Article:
Ninth place never looked so good. Not to a fringe independent candidate in a presidential election, not to an “American Idol” wannabe, and definitely not to Brad McMakin.
McMakin is the square-shouldered coach for the Lamar University golf team who, at first glance, more resembles an extra from “The Sopranos” than a college golf coach. But as McMakin and his Cardinals proved last week at the NCAA Division I Men’s Championship, he most definitely can coach. He can coach like John Wooden after a double espresso. And his high-energy, no-nonsense style helped lift Lamar to a tie for ninth in the school’s first NCAA waltz since George H. W. Bush was in the White House.
In college golf, the bromide is that there are van drivers and there are coaches. McMakin and assistant Brian White are coaches in every sense of the word. They motivate and counsel.
They teach and, on occasion, discipline. But most importantly, they make their players better.
Welcome to Golf U. Non-zealots need not apply.
At Lamar, substance, not sizzle, is what matters. Which is appropriate, since little besides the temperature sizzles on the Texas coast. Beaumont, Texas, an oil boom town that’s long since gone bust, is the Cardinals’ home. The port city’s claim to fame is that it gave us Babe Didriksen Zaharias and music legend J.P. “The Big Bopper” Richardson.
“If I could have afforded a plane ticket for a campus visit, I wouldn’t have come,” says South African Dawie Van Der Walt, Lamar’s easygoing team leader.
Sparse is the best way to describe the golf team’s existence. Just the way McMakin likes it.
“At Lamar, we don’t have football. We don’t have fraternities. You come to play golf. It’s a golf school,” McMakin says. “If you really don’t love the game and you really don’t want to be a professional golfer you won’t stay there, because there’s really nothing else to do.”
At Lamar, players don’t want to become better ballstrikers, they want to become Ben Hogan.
Just ask McMakin his swing secrets and you’ll get a Hawk-like glare.
“Can’t give ’em all away,” he says.
Hate to let the cat out of the shag bag, but the only secret seems to be the coaching duo’s knowledge of the game. McMakin and White were players long before they traded their clubs for clipboards. It’s a passion, fittingly enough, that was forged on the same rough-around-the-edges practice range Lamar players use today.
The last time the Cardinals were dancing this late in the season was 1986, when McMakin and White were seniors at Kelly High School, about a Crosswater Course par 5 from Lamar’s campus. Even back then, McMakin and White were golf junkies. They’d skip school to sneak in 18 holes, or just drive over to Lamar’s practice range and watch a team that included Trevor Dodds, John Reigger and Kelly Gibson.
“We were there one night and Trevor Dodds is hitting an old wooden wood out of a divot and he’s just hitting them perfect. Me and Brad were freaking out,” White recalls with the wide-eyed demeanor of a 5-year-old at his first fireworks show.
Both players went on to distinguished college careers – McMakin at Oklahoma and White at Lamar – before testing the play-for-pay waters. But in 1995, McMakin’s pro dreams began drying up like one of Beaumont’s gushers. So he took the Lamar coaching job, he admits, because he thought it would give him enough time to hone his own game. It only took one tournament for that plan to change.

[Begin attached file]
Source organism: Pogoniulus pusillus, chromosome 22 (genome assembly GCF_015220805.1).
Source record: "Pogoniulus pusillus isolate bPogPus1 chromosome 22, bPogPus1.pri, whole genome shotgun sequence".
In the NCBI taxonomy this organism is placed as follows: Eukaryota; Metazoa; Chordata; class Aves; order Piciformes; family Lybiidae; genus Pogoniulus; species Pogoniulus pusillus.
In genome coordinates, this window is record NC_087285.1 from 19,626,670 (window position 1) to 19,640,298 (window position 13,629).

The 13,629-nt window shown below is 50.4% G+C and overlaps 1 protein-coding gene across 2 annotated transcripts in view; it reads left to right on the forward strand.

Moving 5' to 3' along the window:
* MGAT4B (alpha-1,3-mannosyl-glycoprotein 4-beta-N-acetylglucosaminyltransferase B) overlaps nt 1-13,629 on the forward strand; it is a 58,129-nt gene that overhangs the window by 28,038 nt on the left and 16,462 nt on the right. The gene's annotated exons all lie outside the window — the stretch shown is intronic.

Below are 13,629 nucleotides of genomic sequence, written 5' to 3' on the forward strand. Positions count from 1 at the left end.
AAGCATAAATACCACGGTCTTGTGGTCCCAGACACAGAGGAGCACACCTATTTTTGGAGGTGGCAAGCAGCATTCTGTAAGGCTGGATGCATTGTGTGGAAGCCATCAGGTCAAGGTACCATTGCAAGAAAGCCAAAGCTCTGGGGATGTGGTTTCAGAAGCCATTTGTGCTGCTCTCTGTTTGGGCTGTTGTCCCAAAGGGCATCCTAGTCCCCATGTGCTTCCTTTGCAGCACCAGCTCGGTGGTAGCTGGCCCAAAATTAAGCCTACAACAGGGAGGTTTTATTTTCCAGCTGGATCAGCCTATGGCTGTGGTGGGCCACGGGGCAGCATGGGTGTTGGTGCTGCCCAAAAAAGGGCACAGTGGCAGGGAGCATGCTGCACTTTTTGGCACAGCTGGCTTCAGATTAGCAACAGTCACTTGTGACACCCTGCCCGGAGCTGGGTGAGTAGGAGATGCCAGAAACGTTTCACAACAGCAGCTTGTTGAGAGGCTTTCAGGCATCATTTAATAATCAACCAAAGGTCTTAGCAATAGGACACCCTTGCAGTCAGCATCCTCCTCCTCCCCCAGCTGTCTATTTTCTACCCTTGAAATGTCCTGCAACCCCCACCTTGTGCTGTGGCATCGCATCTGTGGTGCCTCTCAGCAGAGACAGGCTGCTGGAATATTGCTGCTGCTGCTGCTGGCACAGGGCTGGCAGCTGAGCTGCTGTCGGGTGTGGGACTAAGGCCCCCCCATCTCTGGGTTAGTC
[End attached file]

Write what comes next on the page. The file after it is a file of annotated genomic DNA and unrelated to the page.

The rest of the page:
“We were so bad and I was so embarrassed,” McMakin says. “We shot 1,000 and I decided I had to go to work. So the clubs went in the closet.”
How times have changed for Lamar golf. At Sunriver’s Crosswater Course, the 21st-ranked Cardinals played their first six holes in 6 over before going even par over the next 66. It’s the type of production McMakin has come to expect from a squad that won a nation’s best seven team titles and didn’t
post an 18-hole score over 300 this season.
As a team, the Cardinals are crazy straight. Straight like Ward Cleaver. Straight like the team’s next missed fairway will be its first.
McMakin and White don’t turn to scorecards or leaderboards for satisfaction. Instead, White nods toward junior Dusty Smith. Four years ago, White explains,
Smith was the No. 3 player on The Woodlands (Texas) High School team. At NCAAs, he led the field in par-3 scoring and tied for 10th, a stroke better than the All-American likes of Florida’s Matt Every.
“Players get better at Lamar,” White says.
Because of the school’s location and obscure place among the college golf hierarchy, McMakin recruits potential over pedigree. He covets players with gumption and grit who are willing to buy into the Lamar way.
Players such as the 6-foot-4 Van Der Walt, who bares a striking resemblance to Ernie Els and led the Cardinals with a fourth-place finish at NCAAs. Although Van Der Walt’s swing isn’t as developed as Els’, the smiling sophomore looks every bit as relaxed both on and off the course as his high-profile countryman. The Big Easy meets the Big Lebowski.
McMakin wants players like sophomore Casey Clendenon. After sitting out the fall season because of academic problems, Clendenon didn’t leave a single range ball unturned in his quest to claim Southland Conference Player of the Year honors. But even McMakin was surprised when Clendenon awoke at 6 a.m. one cool November morning and drove 830 miles to the College All-American Classic in El Paso, Texas. He wanted to video the swings of Oklahoma State’s Pablo Martin and Oklahoma’s Anthony Kim.
“How many kids in college will go watch their peers play to get better?” McMakin asks. “That’s unbelievable. When you’ve got guys like that, you know they are doing everything they can to get better.”
Some would call Lamar’s NCAA finish unbelievable. But to McMakin and Co., ninth place never looked so good. At least until next year, which is only a few hundred thousand range balls away.